Duties and Responsibilities
The overall objective of the consultancy is to support the NAM to strengthen the mining sector administration and institutional oversight functions for mining inspection. For this purpose, capacity development is essential to improve the skills of mine inspectorates, as well as elaborate the inspection guidelines, mechanisms, criteria and special requirements based on the mining sector management modern practices and good international practice.
This consultancy will be preceded by the development of risk assessment methodology, which should serve as the basis of inspection guidelines. Accordingly, the consultancy period and related deliverable should be defined once the aforementioned document is elaborated.
The scope of work for the International consultant will include, but may not be limited to:
The Consultant will work under the overall supervision of the Governance Reform Fund (GRF) Project Manager and the direct supervision of the GRF Environmental Coordinator. The expert will have close working relations with representatives of the NCDC and other governmental institutions during the process of developing the regulatory policy documents with the aim of ensuring the overall vision and priorities of the GoG are taken into consideration. The service provider will be directly responsible to, reporting to, seeking approval from, and obtaining certificate of acceptance of outputs from the above-mentioned institutions. In addition, the respective GRF team will be responsible for sharing relevant documents, contact details and other necessary information with the service provider.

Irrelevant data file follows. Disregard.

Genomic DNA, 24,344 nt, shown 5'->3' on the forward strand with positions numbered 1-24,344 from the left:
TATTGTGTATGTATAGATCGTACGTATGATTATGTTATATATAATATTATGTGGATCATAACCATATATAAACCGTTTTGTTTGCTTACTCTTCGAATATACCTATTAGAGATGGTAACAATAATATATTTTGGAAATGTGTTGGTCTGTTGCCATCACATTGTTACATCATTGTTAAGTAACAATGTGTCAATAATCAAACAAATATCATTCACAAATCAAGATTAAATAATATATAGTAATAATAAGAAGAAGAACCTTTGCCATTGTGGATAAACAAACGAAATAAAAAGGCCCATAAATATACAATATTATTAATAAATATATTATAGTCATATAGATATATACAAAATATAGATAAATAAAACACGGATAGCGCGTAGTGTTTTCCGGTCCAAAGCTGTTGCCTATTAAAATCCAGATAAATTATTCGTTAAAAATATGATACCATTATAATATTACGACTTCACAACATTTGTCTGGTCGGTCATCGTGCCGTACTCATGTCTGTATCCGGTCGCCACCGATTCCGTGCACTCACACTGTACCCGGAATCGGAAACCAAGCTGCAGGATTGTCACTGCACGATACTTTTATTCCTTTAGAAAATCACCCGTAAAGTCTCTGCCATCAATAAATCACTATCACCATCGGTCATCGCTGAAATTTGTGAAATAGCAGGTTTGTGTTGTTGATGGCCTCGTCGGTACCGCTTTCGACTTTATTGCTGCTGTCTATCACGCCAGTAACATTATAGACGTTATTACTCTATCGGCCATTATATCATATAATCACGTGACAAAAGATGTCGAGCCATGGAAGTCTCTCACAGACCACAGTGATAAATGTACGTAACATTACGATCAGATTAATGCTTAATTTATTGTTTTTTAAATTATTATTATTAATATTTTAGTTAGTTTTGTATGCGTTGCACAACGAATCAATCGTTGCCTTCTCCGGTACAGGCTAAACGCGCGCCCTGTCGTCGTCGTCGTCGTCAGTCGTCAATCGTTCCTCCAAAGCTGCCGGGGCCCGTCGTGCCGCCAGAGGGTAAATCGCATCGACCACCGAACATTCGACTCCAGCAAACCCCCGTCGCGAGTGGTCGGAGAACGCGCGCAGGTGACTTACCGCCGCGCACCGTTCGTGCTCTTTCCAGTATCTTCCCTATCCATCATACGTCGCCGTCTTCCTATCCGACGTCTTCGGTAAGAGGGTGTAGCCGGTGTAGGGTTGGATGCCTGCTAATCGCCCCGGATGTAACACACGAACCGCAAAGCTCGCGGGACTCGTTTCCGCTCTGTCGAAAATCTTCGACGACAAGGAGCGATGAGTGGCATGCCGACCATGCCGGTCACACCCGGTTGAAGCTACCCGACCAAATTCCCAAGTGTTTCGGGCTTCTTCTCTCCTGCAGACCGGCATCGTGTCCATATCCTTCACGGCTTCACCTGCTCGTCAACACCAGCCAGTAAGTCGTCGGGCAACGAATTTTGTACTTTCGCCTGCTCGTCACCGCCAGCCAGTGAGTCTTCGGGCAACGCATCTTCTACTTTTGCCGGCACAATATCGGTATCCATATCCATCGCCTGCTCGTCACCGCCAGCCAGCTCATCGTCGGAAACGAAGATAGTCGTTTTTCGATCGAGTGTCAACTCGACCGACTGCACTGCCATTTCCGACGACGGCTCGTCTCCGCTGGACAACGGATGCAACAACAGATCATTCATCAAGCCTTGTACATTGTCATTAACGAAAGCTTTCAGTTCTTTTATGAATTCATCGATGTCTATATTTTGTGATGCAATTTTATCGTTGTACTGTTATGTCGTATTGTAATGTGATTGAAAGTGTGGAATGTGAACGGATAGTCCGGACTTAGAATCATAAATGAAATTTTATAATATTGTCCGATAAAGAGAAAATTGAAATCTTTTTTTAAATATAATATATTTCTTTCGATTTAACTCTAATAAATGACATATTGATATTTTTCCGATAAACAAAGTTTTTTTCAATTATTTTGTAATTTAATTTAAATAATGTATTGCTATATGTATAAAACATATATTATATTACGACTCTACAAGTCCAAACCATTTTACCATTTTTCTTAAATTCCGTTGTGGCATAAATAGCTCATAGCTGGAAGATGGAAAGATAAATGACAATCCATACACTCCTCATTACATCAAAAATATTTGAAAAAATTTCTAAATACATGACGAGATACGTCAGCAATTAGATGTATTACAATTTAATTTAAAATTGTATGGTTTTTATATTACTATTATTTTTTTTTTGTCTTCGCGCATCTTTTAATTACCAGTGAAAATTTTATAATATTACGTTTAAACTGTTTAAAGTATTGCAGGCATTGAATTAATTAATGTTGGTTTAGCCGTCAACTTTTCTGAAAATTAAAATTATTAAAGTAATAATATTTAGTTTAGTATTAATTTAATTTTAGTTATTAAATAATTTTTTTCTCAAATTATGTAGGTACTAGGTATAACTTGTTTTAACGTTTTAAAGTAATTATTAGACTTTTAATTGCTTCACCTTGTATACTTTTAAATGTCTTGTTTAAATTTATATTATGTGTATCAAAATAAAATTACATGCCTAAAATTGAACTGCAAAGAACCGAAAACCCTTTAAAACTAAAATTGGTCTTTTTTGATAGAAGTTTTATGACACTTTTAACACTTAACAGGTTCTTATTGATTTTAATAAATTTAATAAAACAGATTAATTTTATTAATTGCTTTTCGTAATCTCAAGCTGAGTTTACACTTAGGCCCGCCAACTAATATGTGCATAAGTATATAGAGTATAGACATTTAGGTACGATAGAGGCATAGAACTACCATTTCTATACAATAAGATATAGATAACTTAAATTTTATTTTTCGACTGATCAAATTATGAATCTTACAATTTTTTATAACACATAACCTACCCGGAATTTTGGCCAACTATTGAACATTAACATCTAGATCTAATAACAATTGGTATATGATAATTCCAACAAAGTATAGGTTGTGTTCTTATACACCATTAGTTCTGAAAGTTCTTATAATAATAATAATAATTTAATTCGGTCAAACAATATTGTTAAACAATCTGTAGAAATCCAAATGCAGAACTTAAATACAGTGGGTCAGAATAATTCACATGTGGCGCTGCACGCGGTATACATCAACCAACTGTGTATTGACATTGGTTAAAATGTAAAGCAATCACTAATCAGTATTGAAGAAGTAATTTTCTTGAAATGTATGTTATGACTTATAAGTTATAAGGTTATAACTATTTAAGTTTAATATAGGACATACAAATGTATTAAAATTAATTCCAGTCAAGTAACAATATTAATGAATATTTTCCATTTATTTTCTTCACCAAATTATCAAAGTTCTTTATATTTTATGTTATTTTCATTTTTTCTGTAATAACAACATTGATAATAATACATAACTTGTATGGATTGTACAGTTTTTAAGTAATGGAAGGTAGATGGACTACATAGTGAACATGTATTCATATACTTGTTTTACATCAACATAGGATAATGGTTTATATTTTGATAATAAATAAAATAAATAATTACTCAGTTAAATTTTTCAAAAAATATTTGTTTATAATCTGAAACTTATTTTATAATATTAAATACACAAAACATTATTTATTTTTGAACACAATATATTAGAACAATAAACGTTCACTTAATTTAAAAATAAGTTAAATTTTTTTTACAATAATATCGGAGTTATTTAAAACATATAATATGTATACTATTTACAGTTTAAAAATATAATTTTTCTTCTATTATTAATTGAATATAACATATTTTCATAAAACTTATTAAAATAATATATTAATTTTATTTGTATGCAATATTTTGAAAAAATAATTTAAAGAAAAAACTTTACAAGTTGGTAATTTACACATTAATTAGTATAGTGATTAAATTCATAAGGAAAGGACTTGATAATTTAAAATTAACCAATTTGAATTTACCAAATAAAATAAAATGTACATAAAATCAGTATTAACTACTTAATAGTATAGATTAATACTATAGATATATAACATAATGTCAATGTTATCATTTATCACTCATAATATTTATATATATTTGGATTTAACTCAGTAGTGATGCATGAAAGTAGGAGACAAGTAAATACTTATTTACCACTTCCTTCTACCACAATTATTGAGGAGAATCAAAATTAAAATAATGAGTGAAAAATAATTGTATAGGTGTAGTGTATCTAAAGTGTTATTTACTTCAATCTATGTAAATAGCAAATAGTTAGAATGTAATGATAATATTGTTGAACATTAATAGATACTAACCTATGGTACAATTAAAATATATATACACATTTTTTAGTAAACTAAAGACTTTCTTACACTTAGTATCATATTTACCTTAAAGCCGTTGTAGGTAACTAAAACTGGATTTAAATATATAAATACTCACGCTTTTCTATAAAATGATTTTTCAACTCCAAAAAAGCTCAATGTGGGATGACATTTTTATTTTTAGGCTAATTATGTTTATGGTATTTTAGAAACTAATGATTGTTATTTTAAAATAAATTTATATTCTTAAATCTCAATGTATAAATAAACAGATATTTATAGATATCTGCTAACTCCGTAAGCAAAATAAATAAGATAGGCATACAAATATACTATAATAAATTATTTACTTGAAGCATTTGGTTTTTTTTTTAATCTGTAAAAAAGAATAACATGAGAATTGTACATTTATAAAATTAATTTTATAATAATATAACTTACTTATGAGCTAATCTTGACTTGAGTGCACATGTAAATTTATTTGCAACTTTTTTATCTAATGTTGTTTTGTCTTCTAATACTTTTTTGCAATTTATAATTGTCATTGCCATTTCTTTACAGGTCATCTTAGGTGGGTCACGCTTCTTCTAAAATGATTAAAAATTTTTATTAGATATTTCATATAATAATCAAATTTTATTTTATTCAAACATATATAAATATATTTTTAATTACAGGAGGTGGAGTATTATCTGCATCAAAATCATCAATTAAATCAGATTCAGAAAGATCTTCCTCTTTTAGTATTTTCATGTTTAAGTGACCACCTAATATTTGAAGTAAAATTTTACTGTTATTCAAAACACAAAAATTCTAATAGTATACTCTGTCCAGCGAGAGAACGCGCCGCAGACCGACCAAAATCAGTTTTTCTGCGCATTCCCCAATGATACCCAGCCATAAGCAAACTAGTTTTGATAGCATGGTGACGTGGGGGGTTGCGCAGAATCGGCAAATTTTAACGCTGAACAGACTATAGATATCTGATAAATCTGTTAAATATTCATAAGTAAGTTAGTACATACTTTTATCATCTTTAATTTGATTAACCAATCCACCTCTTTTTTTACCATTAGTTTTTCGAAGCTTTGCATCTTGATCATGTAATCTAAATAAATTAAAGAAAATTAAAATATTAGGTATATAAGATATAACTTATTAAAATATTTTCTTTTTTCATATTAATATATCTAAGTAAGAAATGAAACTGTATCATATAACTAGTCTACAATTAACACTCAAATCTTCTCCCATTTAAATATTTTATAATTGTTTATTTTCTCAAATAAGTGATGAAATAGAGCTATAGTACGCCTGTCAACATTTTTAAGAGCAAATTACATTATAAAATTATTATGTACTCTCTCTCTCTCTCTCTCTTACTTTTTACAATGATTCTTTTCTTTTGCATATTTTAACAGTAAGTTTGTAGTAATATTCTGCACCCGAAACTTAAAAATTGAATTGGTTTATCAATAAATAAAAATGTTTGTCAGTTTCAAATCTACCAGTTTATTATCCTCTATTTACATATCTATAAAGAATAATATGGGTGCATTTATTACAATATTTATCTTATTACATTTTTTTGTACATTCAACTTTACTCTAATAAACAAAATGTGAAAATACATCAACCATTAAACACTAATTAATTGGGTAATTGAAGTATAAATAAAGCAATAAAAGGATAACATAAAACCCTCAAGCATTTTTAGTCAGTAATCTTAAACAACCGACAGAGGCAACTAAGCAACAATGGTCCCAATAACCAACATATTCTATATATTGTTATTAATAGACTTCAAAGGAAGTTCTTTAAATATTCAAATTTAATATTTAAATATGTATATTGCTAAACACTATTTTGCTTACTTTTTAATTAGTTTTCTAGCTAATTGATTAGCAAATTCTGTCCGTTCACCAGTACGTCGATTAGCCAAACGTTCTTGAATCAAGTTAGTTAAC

Leadership and Self-Management skills:
Required Skills and Experience
Individual consultants will be evaluated based on the cumulative analysis method: Offerors will be evaluated against combination of technical and financial criteria. Maximum obtainable score is 100, out of which the total score for technical criteria equals to 70 (desk review 50 points and interview 20 points) and for financial criteria – to 30. Offerors that do not meet Minimum Qualification Criteria will be automatically rejected, while the rest will form up the long list. The offerors who obtain minimum 35 points as a result of the desk review will be invited for the interview. Offerors who pass 70% threshold, i.e. obtain minimum 14 points, as a result of the interview will be requested the financial proposal.
The financial proposal shall specify a total lump sum amount, and payment terms around specific and measurable (qualitative and quantitative) deliverables (i.e. whether payments fall in installments or upon completion of the entire contract). Payments are based upon output, i.e. upon delivery of the services specified in the ToR. In order to assist the requesting unit in the comparison of financial proposals, the financial proposal will include a breakdown of this lump sum amount. Maximum 30 points will be assigned to the lowest price offer. All other price offers will be scored using the formula (inverse proportion): Financial score X = 30* the lowest price offer/suggested price offer. All envisaged travel costs must be included in the financial proposal as well.
The payment schedule is given below and will be made upon completion of activities and submission and approval of deliverables by the supervisor:
|Country:||-- Home Based|
|Closing date:||July 15, 2019|